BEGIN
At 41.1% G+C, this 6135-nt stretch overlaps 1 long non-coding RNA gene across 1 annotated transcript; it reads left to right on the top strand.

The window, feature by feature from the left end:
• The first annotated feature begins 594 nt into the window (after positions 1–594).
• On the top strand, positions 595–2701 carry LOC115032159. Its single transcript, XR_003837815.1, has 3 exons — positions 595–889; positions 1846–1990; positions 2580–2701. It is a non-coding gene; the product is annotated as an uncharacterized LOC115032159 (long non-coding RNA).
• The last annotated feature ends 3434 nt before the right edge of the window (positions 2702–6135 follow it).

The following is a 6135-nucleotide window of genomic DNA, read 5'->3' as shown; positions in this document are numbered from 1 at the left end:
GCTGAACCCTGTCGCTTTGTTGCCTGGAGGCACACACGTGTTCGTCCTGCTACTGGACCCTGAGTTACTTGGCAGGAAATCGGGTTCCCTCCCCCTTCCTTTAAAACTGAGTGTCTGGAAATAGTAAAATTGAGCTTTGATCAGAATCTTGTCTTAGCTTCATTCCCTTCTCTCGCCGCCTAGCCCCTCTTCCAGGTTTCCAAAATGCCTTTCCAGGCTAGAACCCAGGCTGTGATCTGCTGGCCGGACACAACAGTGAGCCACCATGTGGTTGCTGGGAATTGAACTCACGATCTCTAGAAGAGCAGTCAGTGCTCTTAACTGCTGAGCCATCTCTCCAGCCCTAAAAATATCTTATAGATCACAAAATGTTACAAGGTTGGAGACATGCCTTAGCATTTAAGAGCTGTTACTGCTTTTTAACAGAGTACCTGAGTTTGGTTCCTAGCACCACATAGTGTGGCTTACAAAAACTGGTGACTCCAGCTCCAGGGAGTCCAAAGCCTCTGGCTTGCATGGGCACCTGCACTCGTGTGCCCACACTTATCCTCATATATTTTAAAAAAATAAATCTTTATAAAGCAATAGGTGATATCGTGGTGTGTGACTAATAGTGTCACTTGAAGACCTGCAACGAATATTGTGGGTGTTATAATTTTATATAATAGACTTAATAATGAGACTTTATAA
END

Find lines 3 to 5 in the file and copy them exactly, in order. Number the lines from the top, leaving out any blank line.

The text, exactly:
• The first annotated feature begins 594 nt into the window (after positions 1–594).
• On the top strand, positions 595–2701 carry LOC115032159. Its single transcript, XR_003837815.1, has 3 exons — positions 595–889; positions 1846–1990; positions 2580–2701. It is a non-coding gene; the product is annotated as an uncharacterized LOC115032159 (long non-coding RNA).
• The last annotated feature ends 3434 nt before the right edge of the window (positions 2702–6135 follow it).